Ann Transplant 2000; 5(4): 61-67
Long-term survival rates of solid organ allografts have improved relatively little during the transplant experience despite more effective immunosuppression, better organ preservation techniques and advances in perioperative management. Because grafts of potentially diminished quality are increasingly accepted to reduce the severe shortage of organs, it has become apparent that a variety of donor-associated risk factors may influence adversely their short and long-term outcome. Recent interest has focused particularly on systemic changes occurring after donor brain death (BD). Numbers of experimental and clinical studies haveelucidated the complexities of the hemodynamic, metabolic, neurohormonal, and other physiological alterations following this devastating central injury. This article will address the potential derangements in peripheral organs which may influence their behavior after transplantation.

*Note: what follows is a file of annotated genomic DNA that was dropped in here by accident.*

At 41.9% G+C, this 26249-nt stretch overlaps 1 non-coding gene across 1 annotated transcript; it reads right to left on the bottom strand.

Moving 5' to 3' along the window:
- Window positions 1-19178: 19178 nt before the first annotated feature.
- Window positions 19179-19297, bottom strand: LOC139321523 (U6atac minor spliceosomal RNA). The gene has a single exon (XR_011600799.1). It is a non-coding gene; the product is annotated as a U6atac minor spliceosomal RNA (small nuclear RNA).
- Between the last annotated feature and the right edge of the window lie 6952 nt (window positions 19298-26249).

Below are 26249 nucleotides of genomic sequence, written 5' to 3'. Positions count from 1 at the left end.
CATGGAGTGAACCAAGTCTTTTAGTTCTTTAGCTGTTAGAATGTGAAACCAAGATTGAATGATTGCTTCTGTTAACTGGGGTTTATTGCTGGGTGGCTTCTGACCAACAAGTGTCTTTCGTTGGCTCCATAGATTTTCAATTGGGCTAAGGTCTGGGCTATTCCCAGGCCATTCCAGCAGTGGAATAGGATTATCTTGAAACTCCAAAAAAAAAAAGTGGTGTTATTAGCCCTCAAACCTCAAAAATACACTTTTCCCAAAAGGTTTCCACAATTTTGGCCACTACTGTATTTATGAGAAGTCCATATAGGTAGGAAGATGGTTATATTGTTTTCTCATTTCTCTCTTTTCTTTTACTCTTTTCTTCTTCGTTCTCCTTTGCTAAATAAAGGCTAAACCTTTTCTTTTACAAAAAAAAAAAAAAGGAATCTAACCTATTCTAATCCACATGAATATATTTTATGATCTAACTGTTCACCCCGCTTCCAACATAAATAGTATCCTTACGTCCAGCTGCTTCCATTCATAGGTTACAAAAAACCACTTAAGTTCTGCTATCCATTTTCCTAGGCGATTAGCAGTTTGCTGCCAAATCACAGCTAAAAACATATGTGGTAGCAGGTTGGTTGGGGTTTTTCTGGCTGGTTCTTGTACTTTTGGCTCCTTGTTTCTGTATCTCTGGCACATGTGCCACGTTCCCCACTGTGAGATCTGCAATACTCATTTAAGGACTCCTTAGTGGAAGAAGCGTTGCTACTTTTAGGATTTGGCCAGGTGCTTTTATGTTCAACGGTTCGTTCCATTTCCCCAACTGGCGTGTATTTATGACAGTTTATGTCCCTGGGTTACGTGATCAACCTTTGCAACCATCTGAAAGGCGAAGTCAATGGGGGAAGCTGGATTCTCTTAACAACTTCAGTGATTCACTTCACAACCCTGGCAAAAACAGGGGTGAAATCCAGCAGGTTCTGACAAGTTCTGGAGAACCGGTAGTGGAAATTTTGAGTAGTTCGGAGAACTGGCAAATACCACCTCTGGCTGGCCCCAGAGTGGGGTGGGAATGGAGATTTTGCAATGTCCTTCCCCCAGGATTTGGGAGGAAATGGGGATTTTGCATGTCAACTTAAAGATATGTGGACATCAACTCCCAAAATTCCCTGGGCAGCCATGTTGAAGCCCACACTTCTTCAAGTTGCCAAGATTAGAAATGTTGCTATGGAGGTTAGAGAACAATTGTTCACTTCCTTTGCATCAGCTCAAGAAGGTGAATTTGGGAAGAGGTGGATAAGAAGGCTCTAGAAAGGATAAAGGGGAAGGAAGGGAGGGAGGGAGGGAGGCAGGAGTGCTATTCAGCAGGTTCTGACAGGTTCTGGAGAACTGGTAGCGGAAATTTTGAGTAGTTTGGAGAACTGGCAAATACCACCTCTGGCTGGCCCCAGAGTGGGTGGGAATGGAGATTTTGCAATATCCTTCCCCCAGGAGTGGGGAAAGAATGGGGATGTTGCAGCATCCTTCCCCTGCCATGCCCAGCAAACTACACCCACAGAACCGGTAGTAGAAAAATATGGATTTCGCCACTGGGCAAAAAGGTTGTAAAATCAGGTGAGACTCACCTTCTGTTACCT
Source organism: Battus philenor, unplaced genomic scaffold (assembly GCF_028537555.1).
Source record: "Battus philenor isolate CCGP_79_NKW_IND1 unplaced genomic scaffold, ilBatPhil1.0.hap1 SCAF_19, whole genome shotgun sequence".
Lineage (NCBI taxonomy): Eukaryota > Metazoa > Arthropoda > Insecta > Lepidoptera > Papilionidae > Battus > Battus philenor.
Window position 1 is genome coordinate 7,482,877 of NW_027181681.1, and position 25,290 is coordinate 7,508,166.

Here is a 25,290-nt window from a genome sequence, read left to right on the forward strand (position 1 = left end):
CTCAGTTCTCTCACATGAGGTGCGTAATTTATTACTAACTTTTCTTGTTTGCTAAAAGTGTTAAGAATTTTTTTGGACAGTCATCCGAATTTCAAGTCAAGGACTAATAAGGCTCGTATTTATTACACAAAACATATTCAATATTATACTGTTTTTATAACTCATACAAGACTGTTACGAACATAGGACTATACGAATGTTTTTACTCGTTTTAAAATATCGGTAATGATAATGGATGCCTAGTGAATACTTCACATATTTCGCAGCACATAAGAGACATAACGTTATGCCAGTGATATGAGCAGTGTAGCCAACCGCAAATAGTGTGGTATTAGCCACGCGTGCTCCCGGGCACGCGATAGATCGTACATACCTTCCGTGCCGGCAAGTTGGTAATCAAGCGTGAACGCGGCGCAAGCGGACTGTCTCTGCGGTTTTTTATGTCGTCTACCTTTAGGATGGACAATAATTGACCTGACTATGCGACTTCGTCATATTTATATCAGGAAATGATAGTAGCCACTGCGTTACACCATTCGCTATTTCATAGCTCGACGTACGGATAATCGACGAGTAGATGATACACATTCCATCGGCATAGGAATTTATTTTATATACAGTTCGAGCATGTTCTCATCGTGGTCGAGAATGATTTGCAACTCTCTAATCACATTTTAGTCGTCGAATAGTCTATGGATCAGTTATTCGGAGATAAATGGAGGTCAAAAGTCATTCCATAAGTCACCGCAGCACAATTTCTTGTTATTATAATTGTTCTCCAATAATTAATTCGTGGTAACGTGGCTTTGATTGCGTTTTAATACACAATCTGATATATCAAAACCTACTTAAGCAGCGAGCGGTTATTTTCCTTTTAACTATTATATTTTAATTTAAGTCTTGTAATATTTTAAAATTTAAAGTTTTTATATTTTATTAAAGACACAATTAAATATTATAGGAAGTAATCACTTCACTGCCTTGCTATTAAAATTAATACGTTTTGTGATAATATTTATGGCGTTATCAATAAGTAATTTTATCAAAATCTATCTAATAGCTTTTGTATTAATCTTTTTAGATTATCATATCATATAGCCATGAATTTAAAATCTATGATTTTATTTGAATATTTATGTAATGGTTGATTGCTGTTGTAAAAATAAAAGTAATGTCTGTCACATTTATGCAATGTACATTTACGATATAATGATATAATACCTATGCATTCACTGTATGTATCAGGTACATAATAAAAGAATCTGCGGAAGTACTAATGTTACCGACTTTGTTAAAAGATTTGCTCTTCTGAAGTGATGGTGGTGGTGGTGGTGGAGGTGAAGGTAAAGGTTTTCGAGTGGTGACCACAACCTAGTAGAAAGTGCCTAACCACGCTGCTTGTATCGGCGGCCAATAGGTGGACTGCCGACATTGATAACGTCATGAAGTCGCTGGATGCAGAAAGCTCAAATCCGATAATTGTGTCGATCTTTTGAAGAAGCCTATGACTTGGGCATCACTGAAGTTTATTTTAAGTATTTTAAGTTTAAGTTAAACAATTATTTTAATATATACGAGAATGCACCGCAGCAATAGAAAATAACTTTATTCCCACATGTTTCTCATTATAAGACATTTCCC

Keywords: donor brain death, chronic rejection, Ischemia reperfusion injury